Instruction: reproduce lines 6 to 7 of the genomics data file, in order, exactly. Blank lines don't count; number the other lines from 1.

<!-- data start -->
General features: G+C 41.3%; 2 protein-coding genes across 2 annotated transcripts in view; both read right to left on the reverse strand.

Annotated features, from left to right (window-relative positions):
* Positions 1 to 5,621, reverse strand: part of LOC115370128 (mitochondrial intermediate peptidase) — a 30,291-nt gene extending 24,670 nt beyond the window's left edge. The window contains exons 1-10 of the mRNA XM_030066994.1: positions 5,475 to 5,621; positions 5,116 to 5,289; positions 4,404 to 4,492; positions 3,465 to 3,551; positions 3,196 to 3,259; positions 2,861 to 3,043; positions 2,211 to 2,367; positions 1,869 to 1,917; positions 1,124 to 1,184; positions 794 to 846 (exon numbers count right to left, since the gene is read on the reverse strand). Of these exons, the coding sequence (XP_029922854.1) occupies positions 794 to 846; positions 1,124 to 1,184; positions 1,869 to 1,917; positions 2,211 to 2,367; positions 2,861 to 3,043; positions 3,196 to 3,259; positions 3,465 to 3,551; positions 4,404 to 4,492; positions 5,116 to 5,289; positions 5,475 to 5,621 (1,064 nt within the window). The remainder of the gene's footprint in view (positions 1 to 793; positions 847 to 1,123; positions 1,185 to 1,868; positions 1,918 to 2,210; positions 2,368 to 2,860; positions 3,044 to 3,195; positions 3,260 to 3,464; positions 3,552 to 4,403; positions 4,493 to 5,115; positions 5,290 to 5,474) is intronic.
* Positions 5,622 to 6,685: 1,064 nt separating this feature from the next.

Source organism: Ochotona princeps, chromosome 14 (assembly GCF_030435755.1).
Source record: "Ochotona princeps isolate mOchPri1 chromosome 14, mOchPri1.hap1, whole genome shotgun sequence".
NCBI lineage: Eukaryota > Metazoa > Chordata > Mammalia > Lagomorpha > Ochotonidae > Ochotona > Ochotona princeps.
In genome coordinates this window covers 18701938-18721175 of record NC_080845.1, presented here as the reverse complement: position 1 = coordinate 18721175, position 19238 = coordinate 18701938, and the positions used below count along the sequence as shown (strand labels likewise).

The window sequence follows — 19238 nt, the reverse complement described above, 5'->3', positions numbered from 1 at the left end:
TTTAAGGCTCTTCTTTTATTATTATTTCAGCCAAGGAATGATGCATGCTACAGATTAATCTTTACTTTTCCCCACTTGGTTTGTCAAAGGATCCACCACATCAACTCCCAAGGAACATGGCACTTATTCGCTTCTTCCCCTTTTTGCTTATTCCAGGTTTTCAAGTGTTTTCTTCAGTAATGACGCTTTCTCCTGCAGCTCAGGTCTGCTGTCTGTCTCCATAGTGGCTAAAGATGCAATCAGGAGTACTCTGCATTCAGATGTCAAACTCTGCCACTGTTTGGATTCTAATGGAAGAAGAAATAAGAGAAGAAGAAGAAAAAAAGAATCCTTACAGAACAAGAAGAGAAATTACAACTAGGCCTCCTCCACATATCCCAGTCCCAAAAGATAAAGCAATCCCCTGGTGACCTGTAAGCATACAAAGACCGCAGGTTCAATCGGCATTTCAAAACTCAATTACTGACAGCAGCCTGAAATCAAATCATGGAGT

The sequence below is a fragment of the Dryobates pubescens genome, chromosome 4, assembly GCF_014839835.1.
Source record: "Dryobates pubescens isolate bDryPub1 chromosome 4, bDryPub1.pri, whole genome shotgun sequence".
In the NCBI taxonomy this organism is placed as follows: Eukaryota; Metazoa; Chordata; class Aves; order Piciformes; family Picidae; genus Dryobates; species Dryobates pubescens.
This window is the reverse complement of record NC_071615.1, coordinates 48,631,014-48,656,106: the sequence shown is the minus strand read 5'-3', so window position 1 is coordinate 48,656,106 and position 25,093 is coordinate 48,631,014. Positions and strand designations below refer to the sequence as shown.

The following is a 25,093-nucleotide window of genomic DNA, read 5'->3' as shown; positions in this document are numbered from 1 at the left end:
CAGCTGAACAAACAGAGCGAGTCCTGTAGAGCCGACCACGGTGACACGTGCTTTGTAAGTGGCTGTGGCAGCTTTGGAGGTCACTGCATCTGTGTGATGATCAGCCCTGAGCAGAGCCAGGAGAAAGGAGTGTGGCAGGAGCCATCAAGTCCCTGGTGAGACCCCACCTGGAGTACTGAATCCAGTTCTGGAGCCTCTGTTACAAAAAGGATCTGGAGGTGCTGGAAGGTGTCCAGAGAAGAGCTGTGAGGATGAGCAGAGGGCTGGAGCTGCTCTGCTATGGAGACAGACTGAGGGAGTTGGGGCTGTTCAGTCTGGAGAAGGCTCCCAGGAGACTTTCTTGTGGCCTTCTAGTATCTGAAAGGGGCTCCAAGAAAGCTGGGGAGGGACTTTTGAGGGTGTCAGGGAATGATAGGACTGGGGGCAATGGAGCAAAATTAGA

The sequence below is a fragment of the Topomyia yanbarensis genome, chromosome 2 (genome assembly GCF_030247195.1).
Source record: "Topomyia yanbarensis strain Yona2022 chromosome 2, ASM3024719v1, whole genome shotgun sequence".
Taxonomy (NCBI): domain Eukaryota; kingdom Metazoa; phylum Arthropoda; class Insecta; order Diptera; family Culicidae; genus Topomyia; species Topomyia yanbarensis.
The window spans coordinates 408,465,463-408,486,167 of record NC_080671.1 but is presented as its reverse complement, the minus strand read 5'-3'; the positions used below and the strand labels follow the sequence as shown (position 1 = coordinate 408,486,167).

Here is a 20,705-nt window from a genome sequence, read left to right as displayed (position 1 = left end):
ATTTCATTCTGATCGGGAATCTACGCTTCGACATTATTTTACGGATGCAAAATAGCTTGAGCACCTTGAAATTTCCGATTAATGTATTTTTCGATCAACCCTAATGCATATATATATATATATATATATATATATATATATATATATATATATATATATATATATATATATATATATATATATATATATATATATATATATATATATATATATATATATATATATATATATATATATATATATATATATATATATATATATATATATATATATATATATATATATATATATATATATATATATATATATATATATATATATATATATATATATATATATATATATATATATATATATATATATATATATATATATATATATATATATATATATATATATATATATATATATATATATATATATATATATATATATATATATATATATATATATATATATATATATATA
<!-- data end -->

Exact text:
Source record: "Ochotona princeps isolate mOchPri1 chromosome 14, mOchPri1.hap1, whole genome shotgun sequence".
NCBI lineage: Eukaryota > Metazoa > Chordata > Mammalia > Lagomorpha > Ochotonidae > Ochotona > Ochotona princeps.